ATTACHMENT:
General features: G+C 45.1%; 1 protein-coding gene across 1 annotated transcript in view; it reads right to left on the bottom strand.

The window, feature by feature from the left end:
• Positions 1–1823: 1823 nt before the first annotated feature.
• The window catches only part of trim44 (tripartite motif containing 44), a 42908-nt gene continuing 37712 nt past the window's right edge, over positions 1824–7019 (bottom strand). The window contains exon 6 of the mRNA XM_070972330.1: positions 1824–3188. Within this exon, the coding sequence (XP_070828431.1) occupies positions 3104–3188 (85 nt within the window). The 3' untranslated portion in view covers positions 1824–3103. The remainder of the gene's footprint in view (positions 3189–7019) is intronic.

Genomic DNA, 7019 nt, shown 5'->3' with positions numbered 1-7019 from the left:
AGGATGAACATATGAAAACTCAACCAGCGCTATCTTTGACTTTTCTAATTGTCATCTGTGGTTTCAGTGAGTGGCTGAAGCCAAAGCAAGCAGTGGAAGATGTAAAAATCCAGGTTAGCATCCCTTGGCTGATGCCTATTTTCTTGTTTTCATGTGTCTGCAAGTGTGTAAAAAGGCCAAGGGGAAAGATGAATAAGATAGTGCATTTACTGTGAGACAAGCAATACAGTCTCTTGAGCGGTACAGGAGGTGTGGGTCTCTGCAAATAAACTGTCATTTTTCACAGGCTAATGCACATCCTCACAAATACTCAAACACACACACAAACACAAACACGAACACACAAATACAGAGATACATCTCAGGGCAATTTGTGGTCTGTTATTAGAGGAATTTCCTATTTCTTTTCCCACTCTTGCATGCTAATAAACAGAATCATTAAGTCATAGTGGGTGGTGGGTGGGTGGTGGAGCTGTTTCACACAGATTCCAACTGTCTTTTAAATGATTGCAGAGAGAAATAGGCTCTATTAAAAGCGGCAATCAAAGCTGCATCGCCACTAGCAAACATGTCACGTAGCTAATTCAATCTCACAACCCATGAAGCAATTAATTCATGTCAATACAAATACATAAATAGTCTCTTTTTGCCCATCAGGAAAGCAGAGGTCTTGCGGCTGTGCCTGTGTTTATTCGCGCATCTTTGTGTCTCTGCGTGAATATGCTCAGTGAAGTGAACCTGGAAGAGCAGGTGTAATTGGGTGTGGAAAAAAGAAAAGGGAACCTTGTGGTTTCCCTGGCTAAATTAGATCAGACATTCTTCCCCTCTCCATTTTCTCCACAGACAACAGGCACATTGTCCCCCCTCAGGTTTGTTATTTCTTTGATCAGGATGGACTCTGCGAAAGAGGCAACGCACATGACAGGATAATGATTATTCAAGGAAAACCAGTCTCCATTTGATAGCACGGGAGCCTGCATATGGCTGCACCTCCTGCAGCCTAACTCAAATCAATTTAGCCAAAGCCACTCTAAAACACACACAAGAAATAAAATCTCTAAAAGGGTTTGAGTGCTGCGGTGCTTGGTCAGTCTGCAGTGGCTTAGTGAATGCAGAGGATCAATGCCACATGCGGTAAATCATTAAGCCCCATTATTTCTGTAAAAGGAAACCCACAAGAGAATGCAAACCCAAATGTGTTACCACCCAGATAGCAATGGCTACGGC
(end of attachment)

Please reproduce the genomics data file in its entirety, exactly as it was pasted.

General features: G+C 45.1%; 1 protein-coding gene across 1 annotated transcript in view; it reads right to left on the bottom strand.

The window, feature by feature from the left end:
• Positions 1–1823: 1823 nt before the first annotated feature.
• The window catches only part of trim44 (tripartite motif containing 44), a 42908-nt gene continuing 37712 nt past the window's right edge, over positions 1824–7019 (bottom strand). The window contains exon 6 of the mRNA XM_070972330.1: positions 1824–3188. Within this exon, the coding sequence (XP_070828431.1) occupies positions 3104–3188 (85 nt within the window). The 3' untranslated portion in view covers positions 1824–3103. The remainder of the gene's footprint in view (positions 3189–7019) is intronic.

Genomic DNA, 7019 nt, shown 5'->3' with positions numbered 1-7019 from the left:
AGGATGAACATATGAAAACTCAACCAGCGCTATCTTTGACTTTTCTAATTGTCATCTGTGGTTTCAGTGAGTGGCTGAAGCCAAAGCAAGCAGTGGAAGATGTAAAAATCCAGGTTAGCATCCCTTGGCTGATGCCTATTTTCTTGTTTTCATGTGTCTGCAAGTGTGTAAAAAGGCCAAGGGGAAAGATGAATAAGATAGTGCATTTACTGTGAGACAAGCAATACAGTCTCTTGAGCGGTACAGGAGGTGTGGGTCTCTGCAAATAAACTGTCATTTTTCACAGGCTAATGCACATCCTCACAAATACTCAAACACACACACAAACACAAACACGAACACACAAATACAGAGATACATCTCAGGGCAATTTGTGGTCTGTTATTAGAGGAATTTCCTATTTCTTTTCCCACTCTTGCATGCTAATAAACAGAATCATTAAGTCATAGTGGGTGGTGGGTGGGTGGTGGAGCTGTTTCACACAGATTCCAACTGTCTTTTAAATGATTGCAGAGAGAAATAGGCTCTATTAAAAGCGGCAATCAAAGCTGCATCGCCACTAGCAAACATGTCACGTAGCTAATTCAATCTCACAACCCATGAAGCAATTAATTCATGTCAATACAAATACATAAATAGTCTCTTTTTGCCCATCAGGAAAGCAGAGGTCTTGCGGCTGTGCCTGTGTTTATTCGCGCATCTTTGTGTCTCTGCGTGAATATGCTCAGTGAAGTGAACCTGGAAGAGCAGGTGTAATTGGGTGTGGAAAAAAGAAAAGGGAACCTTGTGGTTTCCCTGGCTAAATTAGATCAGACATTCTTCCCCTCTCCATTTTCTCCACAGACAACAGGCACATTGTCCCCCCTCAGGTTTGTTATTTCTTTGATCAGGATGGACTCTGCGAAAGAGGCAACGCACATGACAGGATAATGATTATTCAAGGAAAACCAGTCTCCATTTGATAGCACGGGAGCCTGCATATGGCTGCACCTCCTGCAGCCTAACTCAAATCAATTTAGCCAAAGCCACTCTAAAACACACACAAGAAATAAAATCTCTAAAAGGGTTTGAGTGCTGCGGTGCTTGGTCAGTCTGCAGTGGCTTAGTGAATGCAGAGGATCAATGCCACATGCGGTAAATCATTAAGCCCCATTATTTCTGTAAAAGGAAACCCACAAGAGAATGCAAACCCAAATGTGTTACCACCCAGATAGCAATGGCTACGGC